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Nan at Night The Wheel Turns- Star Gazing

Nan at Night

By Nan Hoyt

-Friday the 11th: Look low in the west as twilight fades, about an hour after sunset, for the thin waxing crescent Moon. Look to its lower right for elusive Mercury.

-Saturday the 12th: During evening twilight, Mercury shines due west far below the Moon and a bit to the right. Today Mercury is at greatest elongation, 18 degrees east of the sun

. -Tuesday the 15th: Look for the dippershaped Pleiades to the lower right of the thick crescent Moon this evening. Orange Aldebaran stands a little farther to the Moon´s left.

-Wednesday the 16th: The bright star far to the upper right of the Moon this evening is Capella. Aldebaran is below the Moon and a bit left. Betelgeuse is farther left.

-Thursday the 17th: Happy St. Patrick´s Day! The first-quarter Moon, half lit, is near the center of the huge, nearly equilateral triangle formed by Capella, Saturn, and Betelgeuse. The transition from winter to spring is in high gear here on the planet as well as up in the sky. The winter constellations including Orion and his bri ht family – Taurus, Auriga, Gemini, Canis Minor and Canis Major – are all sliding away into the west toward their eventual demise into the sunset. While in the east, the milder springtime assemblage – Leo, Hydra, Ursa Major, and Virgo- are rising to their ascendancy in the sky. The orientation of Orion´s belt is a telltale sign of the changing seasons in itself. It´s vertical when Orion is on the rise in late-fall and early winter evenings, diagonal when Orion stands at his zenith in the middle of winter, and horizontal when Orion descends into the southwest in springtime. Of course this is only for us folks above the equator as I found out on a springtime trip to Australia. In the southern hemisphere, Orion´s not only upside down and moving backwards, he´s a constellation of summer. These particulars confirm that the night sky is not only a beauty to behold but also a map and a guide to travelers and dreamers alike.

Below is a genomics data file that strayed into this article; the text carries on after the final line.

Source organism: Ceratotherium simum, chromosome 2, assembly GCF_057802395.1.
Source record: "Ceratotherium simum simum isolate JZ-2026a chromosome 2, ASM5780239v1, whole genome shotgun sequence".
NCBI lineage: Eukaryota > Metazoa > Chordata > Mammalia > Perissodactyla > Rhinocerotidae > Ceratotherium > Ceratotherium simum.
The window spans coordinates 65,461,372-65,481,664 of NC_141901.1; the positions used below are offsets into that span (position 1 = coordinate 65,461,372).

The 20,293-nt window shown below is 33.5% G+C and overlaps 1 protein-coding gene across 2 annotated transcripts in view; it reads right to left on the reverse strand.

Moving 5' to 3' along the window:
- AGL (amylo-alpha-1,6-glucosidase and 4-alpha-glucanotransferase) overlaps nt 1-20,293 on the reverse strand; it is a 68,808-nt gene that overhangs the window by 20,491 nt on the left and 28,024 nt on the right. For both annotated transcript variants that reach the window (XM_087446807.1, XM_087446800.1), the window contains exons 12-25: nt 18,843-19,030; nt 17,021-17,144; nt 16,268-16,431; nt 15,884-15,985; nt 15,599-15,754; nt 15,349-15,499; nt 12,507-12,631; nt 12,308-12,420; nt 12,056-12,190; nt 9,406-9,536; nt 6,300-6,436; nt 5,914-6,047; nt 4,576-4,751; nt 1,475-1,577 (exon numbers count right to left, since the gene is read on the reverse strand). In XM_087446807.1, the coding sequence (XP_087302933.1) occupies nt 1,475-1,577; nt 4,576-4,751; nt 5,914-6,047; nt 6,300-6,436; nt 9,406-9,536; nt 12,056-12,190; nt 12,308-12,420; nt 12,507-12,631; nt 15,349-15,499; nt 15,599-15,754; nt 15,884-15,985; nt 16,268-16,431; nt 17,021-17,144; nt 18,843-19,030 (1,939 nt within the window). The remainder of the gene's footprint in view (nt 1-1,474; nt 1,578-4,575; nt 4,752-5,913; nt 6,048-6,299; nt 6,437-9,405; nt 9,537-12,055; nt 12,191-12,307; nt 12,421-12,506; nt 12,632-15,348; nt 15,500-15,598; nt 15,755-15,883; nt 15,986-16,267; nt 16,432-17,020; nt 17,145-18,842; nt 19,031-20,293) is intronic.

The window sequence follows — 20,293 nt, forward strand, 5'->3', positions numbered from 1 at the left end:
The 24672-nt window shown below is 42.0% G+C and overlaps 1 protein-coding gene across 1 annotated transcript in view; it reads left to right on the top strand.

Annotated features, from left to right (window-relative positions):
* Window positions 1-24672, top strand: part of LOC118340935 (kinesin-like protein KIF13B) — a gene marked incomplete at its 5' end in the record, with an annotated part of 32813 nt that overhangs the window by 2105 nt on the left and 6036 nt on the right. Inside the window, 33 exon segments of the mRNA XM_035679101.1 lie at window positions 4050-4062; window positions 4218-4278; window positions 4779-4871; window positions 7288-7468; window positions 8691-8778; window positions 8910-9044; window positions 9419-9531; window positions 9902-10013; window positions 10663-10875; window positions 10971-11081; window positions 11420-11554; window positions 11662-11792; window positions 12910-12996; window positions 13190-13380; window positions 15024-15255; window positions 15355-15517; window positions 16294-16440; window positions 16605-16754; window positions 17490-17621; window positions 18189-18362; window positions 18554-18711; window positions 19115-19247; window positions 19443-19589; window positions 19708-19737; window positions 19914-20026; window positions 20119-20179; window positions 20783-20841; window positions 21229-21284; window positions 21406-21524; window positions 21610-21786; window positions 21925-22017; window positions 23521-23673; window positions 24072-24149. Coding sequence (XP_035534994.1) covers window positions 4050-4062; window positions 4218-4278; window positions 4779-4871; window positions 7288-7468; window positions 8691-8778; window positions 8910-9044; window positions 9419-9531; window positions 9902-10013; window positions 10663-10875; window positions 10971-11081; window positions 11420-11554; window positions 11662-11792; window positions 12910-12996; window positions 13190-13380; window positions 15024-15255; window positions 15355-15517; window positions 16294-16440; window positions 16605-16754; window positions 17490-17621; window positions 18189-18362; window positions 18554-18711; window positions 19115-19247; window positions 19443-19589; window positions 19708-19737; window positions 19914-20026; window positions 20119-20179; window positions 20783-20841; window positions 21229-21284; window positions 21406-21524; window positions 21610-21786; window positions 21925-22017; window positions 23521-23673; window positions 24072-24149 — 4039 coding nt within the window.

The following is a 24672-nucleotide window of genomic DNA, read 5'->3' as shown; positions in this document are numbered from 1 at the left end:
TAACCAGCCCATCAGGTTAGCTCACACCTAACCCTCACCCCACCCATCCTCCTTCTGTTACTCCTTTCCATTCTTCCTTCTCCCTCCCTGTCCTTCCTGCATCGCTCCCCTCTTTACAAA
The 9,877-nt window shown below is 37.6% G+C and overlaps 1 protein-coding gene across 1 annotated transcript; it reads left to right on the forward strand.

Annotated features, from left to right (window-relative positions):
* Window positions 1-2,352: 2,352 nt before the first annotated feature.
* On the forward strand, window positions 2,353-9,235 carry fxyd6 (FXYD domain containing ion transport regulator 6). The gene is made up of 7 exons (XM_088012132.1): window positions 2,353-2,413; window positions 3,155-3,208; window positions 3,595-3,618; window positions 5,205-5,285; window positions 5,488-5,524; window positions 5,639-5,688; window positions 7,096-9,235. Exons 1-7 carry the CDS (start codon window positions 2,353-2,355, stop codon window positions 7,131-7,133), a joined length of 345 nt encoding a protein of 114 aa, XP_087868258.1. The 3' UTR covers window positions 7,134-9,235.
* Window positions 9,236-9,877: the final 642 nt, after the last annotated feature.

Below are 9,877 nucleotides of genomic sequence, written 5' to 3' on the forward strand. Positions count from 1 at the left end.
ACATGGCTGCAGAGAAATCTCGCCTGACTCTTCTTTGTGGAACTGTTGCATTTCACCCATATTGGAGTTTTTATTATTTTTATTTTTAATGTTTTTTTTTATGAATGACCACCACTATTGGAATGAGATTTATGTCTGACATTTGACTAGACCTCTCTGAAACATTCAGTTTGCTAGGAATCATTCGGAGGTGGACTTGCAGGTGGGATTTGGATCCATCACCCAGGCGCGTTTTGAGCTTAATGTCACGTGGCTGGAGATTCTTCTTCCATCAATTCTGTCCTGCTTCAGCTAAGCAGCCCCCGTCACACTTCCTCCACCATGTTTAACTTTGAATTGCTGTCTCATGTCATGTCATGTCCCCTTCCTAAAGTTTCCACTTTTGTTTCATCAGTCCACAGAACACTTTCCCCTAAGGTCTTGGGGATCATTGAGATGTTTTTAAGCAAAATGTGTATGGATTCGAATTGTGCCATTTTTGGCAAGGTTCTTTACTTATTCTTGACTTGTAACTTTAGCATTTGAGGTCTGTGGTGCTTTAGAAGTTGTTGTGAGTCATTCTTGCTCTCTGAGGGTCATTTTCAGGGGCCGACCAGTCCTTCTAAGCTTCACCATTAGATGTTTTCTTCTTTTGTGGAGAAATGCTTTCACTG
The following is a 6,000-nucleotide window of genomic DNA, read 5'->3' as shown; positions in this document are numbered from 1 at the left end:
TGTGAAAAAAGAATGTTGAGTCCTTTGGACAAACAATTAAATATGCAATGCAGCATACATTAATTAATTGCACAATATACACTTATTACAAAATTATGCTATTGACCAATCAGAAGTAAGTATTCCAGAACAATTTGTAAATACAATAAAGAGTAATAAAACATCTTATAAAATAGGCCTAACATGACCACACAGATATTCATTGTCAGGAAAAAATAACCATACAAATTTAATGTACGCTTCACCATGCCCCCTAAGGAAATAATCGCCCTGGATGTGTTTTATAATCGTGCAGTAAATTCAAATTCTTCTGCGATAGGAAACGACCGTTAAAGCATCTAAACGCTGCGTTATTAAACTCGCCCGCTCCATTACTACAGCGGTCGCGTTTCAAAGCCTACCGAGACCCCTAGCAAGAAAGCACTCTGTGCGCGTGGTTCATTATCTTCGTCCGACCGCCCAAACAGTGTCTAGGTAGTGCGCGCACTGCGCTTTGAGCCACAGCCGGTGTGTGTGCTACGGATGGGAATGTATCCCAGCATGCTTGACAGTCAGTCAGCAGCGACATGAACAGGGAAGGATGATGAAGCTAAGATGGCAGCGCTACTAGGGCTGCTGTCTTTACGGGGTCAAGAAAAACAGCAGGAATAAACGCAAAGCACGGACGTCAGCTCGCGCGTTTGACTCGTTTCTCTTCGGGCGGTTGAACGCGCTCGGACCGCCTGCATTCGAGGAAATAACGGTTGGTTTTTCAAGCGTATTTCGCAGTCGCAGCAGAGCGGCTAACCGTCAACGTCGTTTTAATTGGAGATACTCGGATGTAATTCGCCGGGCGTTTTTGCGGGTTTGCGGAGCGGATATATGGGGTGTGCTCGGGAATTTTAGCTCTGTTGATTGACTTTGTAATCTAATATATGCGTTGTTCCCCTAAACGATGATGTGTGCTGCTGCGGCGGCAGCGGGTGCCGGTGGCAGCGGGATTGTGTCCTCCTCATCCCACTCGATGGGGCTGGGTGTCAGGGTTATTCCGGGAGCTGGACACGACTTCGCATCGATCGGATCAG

*Sources: thanks to Star Date magazine, National Audubon Society Field Guide to the Night Sky and

Reprinted with permission from The Sierra Mountain Times